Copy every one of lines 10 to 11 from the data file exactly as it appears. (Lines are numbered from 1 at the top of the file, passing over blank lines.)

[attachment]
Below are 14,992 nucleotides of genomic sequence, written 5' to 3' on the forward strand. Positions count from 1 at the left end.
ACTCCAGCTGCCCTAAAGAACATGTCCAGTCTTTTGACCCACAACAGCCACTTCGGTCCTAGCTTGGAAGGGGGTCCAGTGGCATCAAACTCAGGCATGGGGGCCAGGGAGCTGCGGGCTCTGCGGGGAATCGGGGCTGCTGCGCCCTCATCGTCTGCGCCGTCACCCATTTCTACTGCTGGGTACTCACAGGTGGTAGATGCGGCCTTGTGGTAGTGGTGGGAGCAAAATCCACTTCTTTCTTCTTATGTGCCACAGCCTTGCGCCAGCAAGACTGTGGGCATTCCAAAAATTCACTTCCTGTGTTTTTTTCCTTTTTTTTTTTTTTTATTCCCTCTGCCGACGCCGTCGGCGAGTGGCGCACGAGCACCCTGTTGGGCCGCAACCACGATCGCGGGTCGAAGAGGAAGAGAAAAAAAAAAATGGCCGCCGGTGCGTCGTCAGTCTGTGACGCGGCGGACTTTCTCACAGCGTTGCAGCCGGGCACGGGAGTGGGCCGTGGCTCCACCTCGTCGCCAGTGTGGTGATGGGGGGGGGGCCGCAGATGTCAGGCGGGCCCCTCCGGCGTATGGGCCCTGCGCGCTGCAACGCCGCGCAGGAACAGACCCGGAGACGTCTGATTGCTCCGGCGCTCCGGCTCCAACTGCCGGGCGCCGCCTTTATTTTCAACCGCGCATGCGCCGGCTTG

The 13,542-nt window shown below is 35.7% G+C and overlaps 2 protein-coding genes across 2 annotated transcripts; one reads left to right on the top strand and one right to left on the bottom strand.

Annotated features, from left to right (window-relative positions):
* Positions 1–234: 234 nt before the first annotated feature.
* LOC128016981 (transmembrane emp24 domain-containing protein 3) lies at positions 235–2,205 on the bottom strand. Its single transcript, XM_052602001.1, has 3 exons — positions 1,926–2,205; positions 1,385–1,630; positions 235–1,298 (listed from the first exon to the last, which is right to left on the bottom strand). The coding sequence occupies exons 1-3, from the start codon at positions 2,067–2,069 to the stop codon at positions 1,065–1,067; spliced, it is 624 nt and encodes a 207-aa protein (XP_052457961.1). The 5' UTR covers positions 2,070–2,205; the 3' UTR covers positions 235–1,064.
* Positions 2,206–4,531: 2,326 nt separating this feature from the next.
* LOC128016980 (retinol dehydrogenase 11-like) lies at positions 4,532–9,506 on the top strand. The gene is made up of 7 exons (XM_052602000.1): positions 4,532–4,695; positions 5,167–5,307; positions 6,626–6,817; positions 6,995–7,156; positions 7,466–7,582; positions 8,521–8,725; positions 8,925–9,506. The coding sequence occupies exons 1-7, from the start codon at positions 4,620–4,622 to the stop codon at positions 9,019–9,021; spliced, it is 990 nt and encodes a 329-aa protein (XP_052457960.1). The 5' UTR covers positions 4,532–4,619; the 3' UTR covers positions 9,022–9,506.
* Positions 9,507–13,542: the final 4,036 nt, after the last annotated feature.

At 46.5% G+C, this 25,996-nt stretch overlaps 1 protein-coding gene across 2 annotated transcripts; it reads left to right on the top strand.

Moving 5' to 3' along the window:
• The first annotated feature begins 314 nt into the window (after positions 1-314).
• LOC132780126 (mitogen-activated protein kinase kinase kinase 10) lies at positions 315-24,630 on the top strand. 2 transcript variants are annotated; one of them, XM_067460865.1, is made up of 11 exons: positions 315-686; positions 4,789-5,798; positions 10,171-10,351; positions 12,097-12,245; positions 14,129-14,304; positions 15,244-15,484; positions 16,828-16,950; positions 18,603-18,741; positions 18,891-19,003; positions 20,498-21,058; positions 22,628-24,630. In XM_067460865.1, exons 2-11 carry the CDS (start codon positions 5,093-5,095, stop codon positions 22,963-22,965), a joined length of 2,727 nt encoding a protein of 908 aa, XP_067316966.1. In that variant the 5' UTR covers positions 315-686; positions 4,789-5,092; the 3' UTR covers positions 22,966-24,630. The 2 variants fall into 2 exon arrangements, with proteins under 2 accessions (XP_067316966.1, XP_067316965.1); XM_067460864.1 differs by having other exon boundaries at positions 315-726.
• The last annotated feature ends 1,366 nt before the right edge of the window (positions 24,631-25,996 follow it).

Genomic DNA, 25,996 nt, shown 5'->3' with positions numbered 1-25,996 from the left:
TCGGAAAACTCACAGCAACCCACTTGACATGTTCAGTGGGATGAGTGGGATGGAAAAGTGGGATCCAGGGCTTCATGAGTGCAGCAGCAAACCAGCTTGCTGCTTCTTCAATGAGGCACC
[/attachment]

At 46.5% G+C, this 25,996-nt stretch overlaps 1 protein-coding gene across 2 annotated transcripts; it reads left to right on the top strand.

Moving 5' to 3' along the window: